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HOME DESIGN : GARDEN GAFFES : Plants Thriving Inland Can Be Sickly on Coast

September 23, 1989|RICK VANDERKNYFF | Times Staff Writer

Some plants that thrive a few miles inland can be trouble for gardeners along the coast, according to Bobby Carrick of Shore Gardens nursery in San Clemente. Such favorites as roses, crepe myrtle, euonymus and deciduous fruit trees (peaches, plums and apricots) are subject to mildew on the coast, where it is warmer in winter but cooler in summer than inland areas.

Bulbs are OK along the coast and now is the time to plant them there and inland. But, Carrick said, bulbs on the coast will come up earlier than their inland counterparts. This is also a good time for coastal gardeners to be planting color annuals such as pansies and snapdragons.

Food for thought--Feeding plants as the cold weather approaches is generally all right along the coast but it is definitely not a good idea in areas subject to frost. New growth, especially on tender plants such as bougainvillea, can be easily destroyed by cold weather.

A few changes in the maintenance routine can help head off any damage. Feeding tender plants is a bad idea with cooler weather approaching. Watering should be thorough and deep, but the time between waterings should be increased. If, for instance, you watered once a week during summer, make it two weeks now. If the plants aren't drooping at the end of two weeks, stretch the time even more; by winter, waterings may be a month or more apart.

Planting time--Many Orange County residents from out of state many not realize that fall is often the best time for planting--it's not time to put away those gardening tools yet. In fact, even longtime locals may be in for a few fall gardening surprises, according to the California Assn. of Nurserymen:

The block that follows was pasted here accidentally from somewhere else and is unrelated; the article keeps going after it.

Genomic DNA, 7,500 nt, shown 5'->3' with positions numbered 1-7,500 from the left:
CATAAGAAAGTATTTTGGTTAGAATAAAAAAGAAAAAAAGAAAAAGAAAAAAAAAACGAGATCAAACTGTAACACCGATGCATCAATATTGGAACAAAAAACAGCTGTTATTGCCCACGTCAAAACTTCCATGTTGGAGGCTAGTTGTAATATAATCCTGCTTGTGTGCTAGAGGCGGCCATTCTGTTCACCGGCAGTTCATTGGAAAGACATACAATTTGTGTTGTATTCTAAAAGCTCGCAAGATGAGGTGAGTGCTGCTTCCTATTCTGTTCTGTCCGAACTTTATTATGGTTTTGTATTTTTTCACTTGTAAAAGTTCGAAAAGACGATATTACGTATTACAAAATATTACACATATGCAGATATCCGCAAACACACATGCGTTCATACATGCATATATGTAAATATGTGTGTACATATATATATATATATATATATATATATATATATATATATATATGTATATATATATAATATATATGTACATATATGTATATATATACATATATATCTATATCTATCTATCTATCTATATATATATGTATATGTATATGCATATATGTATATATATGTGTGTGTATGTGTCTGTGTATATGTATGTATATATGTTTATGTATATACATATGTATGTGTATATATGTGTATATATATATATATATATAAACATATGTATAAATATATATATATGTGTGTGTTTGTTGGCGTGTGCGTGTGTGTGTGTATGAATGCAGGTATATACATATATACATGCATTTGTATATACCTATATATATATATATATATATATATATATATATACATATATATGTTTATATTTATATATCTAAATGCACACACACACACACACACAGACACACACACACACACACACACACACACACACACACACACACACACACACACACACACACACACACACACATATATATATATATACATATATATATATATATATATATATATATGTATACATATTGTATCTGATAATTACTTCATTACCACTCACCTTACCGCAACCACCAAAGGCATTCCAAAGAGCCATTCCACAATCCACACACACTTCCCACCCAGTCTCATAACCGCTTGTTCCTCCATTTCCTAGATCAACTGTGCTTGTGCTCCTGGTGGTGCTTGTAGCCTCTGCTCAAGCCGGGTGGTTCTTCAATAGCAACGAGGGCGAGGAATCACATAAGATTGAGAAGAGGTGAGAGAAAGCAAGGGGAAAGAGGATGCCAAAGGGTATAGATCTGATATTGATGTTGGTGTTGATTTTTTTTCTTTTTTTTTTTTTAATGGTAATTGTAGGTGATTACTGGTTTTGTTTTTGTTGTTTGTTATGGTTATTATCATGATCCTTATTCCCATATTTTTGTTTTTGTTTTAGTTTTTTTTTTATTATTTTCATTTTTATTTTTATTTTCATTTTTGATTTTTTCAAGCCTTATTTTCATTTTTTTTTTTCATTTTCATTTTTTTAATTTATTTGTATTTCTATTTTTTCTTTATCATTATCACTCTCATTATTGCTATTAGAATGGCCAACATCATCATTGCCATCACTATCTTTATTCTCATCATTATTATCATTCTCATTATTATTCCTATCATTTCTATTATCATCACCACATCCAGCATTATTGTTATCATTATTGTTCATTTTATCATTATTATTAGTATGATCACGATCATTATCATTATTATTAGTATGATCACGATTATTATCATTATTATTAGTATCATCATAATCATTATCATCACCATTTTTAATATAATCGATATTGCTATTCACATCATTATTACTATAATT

Annual bedding plants can be planted now to provide color in winter and into the spring--good choices include pansies, violas, stock and fairy primroses. Colorful perennials ripe for fall planting include delphiniums, columbine and Shasta daisies.

There are a number of cool-season vegetables ideal for planting now, including peas, carrots, Brussel sprouts, cauliflower, spinach, chard and lettuce, along with broccoli and other cabbage varieties. In winter there are fewer weeds to pull, the rains help water the crop and the soil is more workable.

This is also a good time to plant many types of lawn from seed. One advantage is that the weeds that always appear in new lawns are winter lawn weeds that will disappear when summer comes around.

Color cascade--A popular garden touch is growing plants on top of a retaining wall or in a raised bed to let their color cascade over the side. Some plants just won't achieve this effect, though. Plants that will include: ivy geranium, convovulus, lotus berthelota, lantana and lobelia for sunny spots; trailing campanula for sun or shade; hanging fuchsias for shady corners.

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